How to Rescue Your Retirement and Boost Your Savings in Two Simple Steps
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Because after taking a big hit to their life savings this year, many of them are being forced to rethink their retirement plans.
We all know that stocks have plunged this year, with the S&P 500 down over 25% at its recent low. But what’s not as widely reported by the CNBC stock jocks is the fact that by some measures, bonds have performed even worse.
In fact, Barron’s reports that “bonds are experiencing their worst year – in history.”
A longstanding article of faith in financial advice circles has been that investors must diversify. The traditional solution offered by Wall Street is the so-called 60/40 portfolio, which I have been stridently opposed to for many years.
The 60/40 portfolio is a mix of 60% stocks, for long-term growth of capital, plus 40% bonds, which were supposed to cushion the blow from a bear market in stocks. After all, everyone knows that whenever stocks zig, bonds zag… right?
Unfortunately, it didn’t work out that way in the real world, because in 2022 we got the 100-year storm: a bear market in both stocks and bonds at the same time.
The biggest investment victim of this has been the 60/40 portfolio, which, as you can see in the chart above, is on track for a 35% decline so far this year. Ouch!
And the biggest investor victims have been the millions of retirees or soon-to-be retired investors who were most heavily “sold” 60/40 portfolios by Wall Street. That’s because these folks are depending on the income generated by this portfolio to live on.
This leads me to another Wall Street fantasy: the so-called 4% rule, which I have also long railed against.
For decades, financial advisers have told their clients it is safe to spend 4% of the money in their 60/40 portfolio each year during retirement without exhausting their nest egg too soon. But things have drastically changed since the 4% rule became, well, the rule.
Folks are enjoying many more years in their golden age thanks to longer life spans. On top of that, bonds, which used to offer decent, positive yields in the 1970s, ’80s, and ’90s, have fallen to microscopic or even negative yields in recent years.
So the financial academics who came up with the 4% rule went back to the drawing board. They changed the inputs to better reflect real-world conditions, and they came back with a new and “improved” 1.9% rule.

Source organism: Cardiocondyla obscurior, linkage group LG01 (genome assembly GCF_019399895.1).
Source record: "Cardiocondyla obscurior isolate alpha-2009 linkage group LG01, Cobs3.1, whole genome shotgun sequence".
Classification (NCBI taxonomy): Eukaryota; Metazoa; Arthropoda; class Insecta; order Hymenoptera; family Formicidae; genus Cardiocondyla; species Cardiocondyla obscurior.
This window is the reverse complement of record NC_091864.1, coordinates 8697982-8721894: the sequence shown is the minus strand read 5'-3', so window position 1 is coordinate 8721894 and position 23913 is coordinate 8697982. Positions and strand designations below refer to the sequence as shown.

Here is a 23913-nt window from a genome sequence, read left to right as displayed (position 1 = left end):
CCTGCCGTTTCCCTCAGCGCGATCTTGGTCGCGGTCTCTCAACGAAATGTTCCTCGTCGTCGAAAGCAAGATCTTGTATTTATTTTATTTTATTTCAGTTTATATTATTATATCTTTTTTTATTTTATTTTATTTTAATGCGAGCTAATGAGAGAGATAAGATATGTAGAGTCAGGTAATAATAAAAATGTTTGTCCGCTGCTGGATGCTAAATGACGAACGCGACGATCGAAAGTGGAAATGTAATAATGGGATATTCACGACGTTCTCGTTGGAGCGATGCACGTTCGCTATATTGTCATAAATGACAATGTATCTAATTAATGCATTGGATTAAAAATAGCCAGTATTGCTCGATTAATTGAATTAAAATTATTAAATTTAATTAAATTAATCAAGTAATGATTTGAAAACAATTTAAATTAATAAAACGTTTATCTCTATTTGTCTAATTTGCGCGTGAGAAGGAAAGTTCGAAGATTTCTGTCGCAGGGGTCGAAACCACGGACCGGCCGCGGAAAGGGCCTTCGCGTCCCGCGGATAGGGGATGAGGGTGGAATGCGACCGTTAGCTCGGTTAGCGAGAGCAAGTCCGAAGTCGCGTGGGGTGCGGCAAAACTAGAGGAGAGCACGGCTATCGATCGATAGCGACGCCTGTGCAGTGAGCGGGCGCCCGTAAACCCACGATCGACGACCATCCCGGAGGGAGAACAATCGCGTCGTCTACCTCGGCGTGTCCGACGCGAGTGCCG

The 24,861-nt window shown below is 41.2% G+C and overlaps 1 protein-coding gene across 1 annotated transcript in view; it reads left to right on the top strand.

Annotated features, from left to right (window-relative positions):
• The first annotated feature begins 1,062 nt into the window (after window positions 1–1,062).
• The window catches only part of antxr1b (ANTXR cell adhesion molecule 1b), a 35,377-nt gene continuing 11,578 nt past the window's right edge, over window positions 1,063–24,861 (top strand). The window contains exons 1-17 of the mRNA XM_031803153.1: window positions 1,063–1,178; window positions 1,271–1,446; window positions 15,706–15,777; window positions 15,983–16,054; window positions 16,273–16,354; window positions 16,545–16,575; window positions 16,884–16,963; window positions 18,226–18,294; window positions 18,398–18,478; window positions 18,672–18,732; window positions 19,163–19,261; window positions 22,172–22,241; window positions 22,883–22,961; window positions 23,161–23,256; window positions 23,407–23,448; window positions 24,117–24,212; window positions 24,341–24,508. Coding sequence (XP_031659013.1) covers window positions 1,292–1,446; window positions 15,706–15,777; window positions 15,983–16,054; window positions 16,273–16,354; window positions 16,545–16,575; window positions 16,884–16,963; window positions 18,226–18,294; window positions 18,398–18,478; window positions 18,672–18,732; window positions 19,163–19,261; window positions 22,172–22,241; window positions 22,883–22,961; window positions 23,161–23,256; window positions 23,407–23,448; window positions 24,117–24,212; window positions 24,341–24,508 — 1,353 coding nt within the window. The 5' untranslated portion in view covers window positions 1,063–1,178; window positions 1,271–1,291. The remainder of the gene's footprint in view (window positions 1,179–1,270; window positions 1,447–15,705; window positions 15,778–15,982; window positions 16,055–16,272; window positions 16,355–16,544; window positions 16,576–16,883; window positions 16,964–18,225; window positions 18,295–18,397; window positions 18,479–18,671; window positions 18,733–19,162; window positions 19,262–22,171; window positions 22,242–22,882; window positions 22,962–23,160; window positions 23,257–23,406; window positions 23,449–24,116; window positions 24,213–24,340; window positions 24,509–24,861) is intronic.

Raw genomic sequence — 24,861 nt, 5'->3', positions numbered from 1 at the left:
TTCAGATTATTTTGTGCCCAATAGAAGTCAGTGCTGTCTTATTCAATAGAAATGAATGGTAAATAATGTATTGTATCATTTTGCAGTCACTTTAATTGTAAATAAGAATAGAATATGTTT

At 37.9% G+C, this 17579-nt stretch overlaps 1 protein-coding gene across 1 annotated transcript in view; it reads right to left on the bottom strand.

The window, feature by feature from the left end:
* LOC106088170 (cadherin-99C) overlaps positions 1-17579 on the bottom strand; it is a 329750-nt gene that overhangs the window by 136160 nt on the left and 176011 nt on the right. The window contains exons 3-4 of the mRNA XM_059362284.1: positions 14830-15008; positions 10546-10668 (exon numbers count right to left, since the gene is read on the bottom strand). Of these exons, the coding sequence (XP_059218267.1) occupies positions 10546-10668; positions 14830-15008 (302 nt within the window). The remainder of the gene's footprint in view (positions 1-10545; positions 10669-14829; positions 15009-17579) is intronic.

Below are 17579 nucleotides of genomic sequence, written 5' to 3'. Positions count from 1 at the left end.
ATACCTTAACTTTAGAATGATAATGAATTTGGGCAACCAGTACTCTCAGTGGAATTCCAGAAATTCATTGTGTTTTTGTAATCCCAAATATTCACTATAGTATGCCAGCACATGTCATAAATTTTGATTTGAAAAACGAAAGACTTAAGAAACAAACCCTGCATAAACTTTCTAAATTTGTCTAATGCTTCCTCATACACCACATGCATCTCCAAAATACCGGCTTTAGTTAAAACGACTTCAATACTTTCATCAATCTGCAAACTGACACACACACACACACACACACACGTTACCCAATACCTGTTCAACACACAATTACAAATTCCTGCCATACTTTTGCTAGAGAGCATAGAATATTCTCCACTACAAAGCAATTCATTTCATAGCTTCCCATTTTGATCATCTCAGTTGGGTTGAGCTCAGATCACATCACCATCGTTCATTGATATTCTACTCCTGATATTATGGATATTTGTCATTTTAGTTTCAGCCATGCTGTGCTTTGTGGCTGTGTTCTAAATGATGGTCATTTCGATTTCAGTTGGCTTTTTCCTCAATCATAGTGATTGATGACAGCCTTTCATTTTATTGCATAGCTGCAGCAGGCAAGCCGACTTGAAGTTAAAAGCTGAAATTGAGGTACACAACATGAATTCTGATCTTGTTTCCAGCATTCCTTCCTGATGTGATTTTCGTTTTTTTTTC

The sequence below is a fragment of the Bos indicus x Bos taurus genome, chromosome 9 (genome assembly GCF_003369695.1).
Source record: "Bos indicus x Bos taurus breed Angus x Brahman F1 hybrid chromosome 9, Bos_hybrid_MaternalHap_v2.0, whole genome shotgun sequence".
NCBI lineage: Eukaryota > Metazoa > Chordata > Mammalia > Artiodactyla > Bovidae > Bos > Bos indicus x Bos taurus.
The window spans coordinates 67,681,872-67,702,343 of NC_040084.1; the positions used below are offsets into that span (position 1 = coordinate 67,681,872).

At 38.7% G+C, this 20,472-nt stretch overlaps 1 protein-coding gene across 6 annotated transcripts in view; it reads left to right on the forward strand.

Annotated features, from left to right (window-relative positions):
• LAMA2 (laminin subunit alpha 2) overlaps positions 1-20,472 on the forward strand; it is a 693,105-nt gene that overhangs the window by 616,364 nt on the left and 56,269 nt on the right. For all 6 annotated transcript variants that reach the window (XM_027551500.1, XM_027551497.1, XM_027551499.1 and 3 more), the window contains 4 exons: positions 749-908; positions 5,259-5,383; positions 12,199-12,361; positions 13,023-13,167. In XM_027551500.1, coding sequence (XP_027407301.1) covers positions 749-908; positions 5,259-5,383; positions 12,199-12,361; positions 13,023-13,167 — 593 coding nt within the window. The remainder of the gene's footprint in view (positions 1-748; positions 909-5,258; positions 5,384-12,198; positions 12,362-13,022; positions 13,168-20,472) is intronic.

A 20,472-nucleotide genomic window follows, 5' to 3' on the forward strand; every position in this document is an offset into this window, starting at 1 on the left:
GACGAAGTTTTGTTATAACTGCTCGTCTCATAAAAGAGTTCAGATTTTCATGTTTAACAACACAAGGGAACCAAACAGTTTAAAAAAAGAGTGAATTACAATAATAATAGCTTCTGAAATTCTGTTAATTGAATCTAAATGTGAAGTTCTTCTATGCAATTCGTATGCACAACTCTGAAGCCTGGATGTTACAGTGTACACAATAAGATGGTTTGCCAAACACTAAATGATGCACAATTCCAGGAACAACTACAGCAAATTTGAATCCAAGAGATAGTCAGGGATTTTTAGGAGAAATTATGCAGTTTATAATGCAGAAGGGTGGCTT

In other words, instead of being able to spend up to $40,000 a year from a $1 million retirement portfolio, retirees are recommended to only spend $19,000.
And unfortunately, the experts gave little or no advice on how the average retiree with fixed income and expenses was supposed to make the $21,000-a-year haircut to their financial lifestyle.
I have long said that the only way to ensure your financial future is to take matters into your own hands. You can’t rely on the stock market (or bond market, for that matter) to earn money for you. And obviously, you can’t take conventional advice like the 60/40 portfolio and 4% rule at face value either.
You’ve got to be creative in finding new ways for the markets to pay you on a consistent basis. My preferred way is using put and call options.
Now, many folks hear the word “options” and get nervous. They’ve heard that you can lose your shirt trading options. And you can — if you use them the wrong way, speculating when the odds are stacked against you.
But there’s an easy “hack” to get around this and make money: take the other side of the trade.
In other words, be a seller of options and not a buyer. That way, the odds are now mostly in your favor.
In fact, I developed and successfully launched an entire TradeSmith strategy built around this concept called Dividends on Demand.
By learning how to place a few powerful but very simple option trades, you can buy high-quality, dividend-paying stocks at a discount price. And you can sell your stocks at a premium above the market price.
And all the while, you are declaring and collecting your own instant dividends, as I call them.